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Re: Alexarchus the Conlanger(?)

From:Sally Caves <scaves@...>
Date:Wednesday, December 20, 2006, 16:43
----- Original Message -----
From: "Andreas Johansson" <andjo@...>
> > If Green's comparison with Nadsat is accurate and representative, the > language > may have been a sort of "perfected" Greek.
Except that I hardly regard Nadsat as a "perfected" English. It's supposed to be a colorful, but debased one, or at least a "street slang," spoken by the violent teenagers of _A Clockwork Orange_: English is distorted, extended, and mixed in with Russian and Cockney Rhyming Slang. So I don't know what Green thought of this; perhaps he doesn't really know the context for Nadsat. Side note: If I recall correctly, Burgess also makes the academic English of the future "different" from that we know today, cf. Frank Alexander, the scholar whose wife they rape and whose book they burn. Samples of his writing are given in the book, but I can't remember them. I do know that the name of the book itself is one Burgess says he heard from London slang, and it's used frequently in other contexts. Burgess's definition in his preface to the book says: "If he can only perform good or if he can only perform evil then he is a "clockwork orange," in other words either a beautiful organism or a mechanism wound up by an indifferent God. Back to Alex: I think what Green meant is that Alexarchus' language is a hodge-podge of words borrowed from other (base) languages. What Alexarchus thought he was doing, we can't know. As I said, Green references W.W. Tarn, who calls A. a "dreamer," "mad," "comic," "schizophrenic" or "dual personality," the usual "lunatic lovers of language" response we get from many outsiders. ;) But Tarn also suggests that the Greeks looked upon "speaking in tongues" (which A. wasn't doing) as a sign of divine inspiration, and this may have been a motive for him; either that or the usual combination of a divine city that he created with a divine, or at least strange, tongue. Maybe he wasn't very good at it, though. It's still based on Greek, but distorted by combinations and neologisms. As you say, a "perfected" Greek. So: Green or Tarn? Best to look at Athenaeus for Greek response to Alexarchus, on the Web site that was given.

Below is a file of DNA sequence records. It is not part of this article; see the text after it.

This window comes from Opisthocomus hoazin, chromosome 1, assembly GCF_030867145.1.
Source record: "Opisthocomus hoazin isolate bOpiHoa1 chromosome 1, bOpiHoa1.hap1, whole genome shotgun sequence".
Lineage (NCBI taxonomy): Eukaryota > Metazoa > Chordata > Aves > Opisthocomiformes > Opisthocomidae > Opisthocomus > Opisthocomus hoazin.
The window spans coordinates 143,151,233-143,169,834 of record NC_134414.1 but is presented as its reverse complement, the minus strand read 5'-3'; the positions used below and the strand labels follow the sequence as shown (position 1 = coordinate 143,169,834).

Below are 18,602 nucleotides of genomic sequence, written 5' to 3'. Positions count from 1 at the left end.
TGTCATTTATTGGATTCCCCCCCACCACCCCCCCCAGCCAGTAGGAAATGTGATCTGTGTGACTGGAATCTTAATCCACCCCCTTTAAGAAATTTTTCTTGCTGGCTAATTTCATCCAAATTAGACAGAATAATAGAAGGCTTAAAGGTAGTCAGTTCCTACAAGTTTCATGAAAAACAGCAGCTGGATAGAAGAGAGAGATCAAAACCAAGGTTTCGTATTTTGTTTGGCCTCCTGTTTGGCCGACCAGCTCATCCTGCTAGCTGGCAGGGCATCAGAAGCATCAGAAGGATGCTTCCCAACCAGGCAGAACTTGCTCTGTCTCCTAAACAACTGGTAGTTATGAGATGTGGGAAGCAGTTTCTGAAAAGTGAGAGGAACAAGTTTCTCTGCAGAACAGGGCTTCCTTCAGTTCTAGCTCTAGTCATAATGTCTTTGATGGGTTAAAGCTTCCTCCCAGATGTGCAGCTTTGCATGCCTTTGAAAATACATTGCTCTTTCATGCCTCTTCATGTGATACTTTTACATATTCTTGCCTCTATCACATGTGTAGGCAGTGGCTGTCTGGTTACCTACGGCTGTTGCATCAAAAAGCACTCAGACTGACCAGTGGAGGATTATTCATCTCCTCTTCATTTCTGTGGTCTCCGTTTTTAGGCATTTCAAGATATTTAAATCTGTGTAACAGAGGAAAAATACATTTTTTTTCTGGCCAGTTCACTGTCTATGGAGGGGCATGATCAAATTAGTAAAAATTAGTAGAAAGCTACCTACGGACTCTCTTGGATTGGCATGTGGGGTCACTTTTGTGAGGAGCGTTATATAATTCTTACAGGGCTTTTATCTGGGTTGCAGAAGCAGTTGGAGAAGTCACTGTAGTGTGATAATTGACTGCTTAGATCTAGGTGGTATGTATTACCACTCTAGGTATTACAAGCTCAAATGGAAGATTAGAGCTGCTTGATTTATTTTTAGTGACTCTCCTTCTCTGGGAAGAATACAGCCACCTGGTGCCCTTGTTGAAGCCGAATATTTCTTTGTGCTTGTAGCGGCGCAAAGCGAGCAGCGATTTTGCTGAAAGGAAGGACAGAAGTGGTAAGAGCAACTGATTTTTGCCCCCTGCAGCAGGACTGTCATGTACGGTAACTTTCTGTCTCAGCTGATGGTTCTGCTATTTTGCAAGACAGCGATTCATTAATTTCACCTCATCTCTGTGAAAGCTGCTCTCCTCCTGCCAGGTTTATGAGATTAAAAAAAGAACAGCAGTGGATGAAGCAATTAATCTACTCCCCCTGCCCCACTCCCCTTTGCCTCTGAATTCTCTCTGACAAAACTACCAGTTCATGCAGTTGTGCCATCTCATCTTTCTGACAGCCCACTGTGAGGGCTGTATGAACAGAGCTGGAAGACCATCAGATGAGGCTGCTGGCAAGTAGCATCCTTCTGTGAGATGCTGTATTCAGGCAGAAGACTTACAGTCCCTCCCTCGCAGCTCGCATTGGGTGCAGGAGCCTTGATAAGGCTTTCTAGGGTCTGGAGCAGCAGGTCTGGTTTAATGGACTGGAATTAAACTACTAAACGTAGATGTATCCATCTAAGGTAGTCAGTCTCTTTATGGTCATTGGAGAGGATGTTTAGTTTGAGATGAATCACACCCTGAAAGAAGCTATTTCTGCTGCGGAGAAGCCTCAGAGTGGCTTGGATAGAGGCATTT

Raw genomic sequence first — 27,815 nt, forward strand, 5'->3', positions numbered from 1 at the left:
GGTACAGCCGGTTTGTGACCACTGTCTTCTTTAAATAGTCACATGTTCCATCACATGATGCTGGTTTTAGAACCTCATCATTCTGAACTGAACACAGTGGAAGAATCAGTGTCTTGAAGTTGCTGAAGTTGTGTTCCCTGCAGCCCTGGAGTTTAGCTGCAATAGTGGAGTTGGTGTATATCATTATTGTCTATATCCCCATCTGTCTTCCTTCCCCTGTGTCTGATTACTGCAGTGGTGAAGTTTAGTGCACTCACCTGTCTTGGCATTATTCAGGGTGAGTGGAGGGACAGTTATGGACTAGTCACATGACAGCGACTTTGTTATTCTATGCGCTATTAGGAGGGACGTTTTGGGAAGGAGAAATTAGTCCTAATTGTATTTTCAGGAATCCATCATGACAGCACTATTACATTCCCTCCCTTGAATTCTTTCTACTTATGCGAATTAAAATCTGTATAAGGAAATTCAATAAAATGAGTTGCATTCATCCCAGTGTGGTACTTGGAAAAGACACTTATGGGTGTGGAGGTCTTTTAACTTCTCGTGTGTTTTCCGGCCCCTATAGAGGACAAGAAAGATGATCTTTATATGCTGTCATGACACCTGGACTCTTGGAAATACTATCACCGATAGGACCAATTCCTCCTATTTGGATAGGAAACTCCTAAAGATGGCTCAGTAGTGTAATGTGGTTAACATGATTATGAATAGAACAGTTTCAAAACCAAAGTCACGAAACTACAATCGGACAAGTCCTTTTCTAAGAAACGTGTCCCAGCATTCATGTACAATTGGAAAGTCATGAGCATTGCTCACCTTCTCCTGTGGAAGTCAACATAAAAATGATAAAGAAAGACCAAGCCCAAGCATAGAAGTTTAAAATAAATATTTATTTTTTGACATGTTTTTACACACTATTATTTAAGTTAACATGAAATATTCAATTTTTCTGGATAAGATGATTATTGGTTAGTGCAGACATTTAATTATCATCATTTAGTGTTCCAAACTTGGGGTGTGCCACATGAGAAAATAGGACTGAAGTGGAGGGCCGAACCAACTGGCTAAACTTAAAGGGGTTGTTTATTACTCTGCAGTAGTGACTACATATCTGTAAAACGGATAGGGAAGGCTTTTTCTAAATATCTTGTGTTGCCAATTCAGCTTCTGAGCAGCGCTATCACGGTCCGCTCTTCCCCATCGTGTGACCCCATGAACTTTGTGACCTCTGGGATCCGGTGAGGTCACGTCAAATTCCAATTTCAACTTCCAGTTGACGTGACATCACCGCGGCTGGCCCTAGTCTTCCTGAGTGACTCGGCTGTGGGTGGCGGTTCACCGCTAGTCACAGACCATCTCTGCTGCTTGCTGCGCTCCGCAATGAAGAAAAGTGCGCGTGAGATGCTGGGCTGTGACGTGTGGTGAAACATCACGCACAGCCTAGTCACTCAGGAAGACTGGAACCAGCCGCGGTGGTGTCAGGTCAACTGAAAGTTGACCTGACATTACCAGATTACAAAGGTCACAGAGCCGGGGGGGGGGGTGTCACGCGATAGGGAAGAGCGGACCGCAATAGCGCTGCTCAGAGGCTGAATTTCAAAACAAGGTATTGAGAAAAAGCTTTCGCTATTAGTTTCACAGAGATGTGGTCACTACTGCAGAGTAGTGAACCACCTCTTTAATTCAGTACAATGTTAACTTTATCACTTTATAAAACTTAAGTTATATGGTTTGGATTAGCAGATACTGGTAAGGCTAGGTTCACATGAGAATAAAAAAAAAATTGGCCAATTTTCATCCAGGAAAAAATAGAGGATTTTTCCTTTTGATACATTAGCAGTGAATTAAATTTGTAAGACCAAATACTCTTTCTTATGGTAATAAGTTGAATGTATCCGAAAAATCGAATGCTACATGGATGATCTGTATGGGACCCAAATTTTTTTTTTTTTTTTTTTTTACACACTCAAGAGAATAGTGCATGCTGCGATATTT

> Since Alexarchus himself was Macedonian, and presumably bilingual > (Macedonian > and "real" Greek, whether those be considered different languages or not), > he > might have had a somewhat more liberal attitude than a proper Greek would > have > had.
Indeed! Sally